Diverse Waterford is a theme used to describe the influence of diverse cultures and nationalities on Waterford City and County. Waterford (Vedrarfjord in Norse) was established as a base by the Vikings and its location with easy access to the sea and to the river network that could connect it inward to the surrounding countryside made it an ideal location. This location, has, throughout its history, facilitated the introduction and intermingling of visitors to these shores with the local population. Waterford is a port City and long after its establishment as a Viking longphort it continued to develop as an important port and point of arrival and departure through the provision of royal charters.
Waterford Glass, the Waterford Blaa and many of the things that are celebrated as Waterford are the products of its diversity. The Waterford blaa is associated with the Hugenot settlers to Waterford in the 17th century; Waterford Crystal was first established in 1783 by the Penrose brothers from England and the revival of Waterford Crystal owes much to Miroslav Havel, a Czech immigrant to Waterford in the 1940s and his countrymen who came to work and settle in Waterford. Many of the merchant houses of Waterford owe their establishment to the success of their owners in the fish trade of Newfoundland in Canada.
The Penrose, Malcolmson and Whyte shipbuilders and traders travelled throughout the world establishing trade links and returning to Waterford with wine, tea, coffee and spices and exporting wool, butter and grain from the lands surrounding Waterford. This trade brought new settlers to Waterford and brought Waterford people to settle throughout the world establishing new connections. These connections are the foundations upon which Waterford is built.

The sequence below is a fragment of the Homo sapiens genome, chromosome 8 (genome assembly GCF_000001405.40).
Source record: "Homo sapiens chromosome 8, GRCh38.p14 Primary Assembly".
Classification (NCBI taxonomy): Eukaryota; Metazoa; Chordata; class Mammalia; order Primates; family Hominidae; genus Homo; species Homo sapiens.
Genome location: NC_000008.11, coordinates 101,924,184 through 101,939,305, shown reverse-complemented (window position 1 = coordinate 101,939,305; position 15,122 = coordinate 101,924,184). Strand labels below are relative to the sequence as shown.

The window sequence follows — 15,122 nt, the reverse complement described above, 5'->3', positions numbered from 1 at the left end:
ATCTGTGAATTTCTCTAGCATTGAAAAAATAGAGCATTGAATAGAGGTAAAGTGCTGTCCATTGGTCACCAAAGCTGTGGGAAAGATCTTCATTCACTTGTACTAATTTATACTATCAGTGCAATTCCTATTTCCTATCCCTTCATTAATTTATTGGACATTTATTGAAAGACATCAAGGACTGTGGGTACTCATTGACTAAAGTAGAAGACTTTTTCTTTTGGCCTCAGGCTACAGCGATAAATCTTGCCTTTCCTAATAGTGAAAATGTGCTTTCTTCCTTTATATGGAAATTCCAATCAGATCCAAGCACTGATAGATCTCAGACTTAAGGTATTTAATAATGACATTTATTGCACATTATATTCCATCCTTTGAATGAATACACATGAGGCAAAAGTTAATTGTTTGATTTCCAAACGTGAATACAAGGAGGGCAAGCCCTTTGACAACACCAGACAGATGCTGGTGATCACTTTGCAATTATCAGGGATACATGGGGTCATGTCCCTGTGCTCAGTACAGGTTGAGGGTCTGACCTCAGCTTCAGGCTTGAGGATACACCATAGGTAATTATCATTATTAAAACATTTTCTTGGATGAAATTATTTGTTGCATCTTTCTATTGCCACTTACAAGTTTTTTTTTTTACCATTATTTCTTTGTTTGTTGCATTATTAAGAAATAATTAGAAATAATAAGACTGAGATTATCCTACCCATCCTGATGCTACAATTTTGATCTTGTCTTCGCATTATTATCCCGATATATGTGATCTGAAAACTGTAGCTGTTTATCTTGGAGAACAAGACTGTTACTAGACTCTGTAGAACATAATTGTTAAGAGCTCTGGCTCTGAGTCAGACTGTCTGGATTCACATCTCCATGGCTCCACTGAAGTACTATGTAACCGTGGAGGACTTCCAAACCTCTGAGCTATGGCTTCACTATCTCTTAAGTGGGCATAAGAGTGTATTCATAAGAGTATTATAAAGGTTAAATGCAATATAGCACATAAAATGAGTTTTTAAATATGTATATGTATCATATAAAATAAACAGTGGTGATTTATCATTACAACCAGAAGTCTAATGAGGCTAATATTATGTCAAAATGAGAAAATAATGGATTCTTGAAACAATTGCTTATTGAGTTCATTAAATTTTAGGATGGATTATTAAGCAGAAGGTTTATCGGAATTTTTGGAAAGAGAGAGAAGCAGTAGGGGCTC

Ships also departed and arrived to Waterford from Passage; Dunmore and Dungarvan. The people of Waterford fished from harbours along the coastline. Emigration from Waterford brought people from all across the county by train to depart this island and from new connections and set down roots in new lands. From east to west and north to south in Waterford the Waterford voice has different influences and has experienced different events that create a wealth of great stories to be shared.
Waterford Libraries Local Studies and Waterford City and County Archives Service are working together on Diverse Waterford to help Waterford people to record their stories and share them. To do this the project employed Dr. Tomás MacConmara to work with us to create a set of guidelines and forms for use by Community Groups and individuals to help them set up an Oral history project that will be preserved long term and shared with as broad an audience as possible.
As part of the project we provide training online and in person on carrying out oral history projects and we also facilitate recording projects by providing equipment on loan to groups and individuals.
With the assistance of Tomás MacConmara recordings have also been made of people across Waterford to get started in building up our resource of Waterford Voices.
Our goal, however, is to facilitate, groups and individuals in carrying out projects and to help share their recordings. Recordings will be made available in a way that makes clear the group/project that gathered the recordings and will share their story and their goal in creating and sharing their recordings.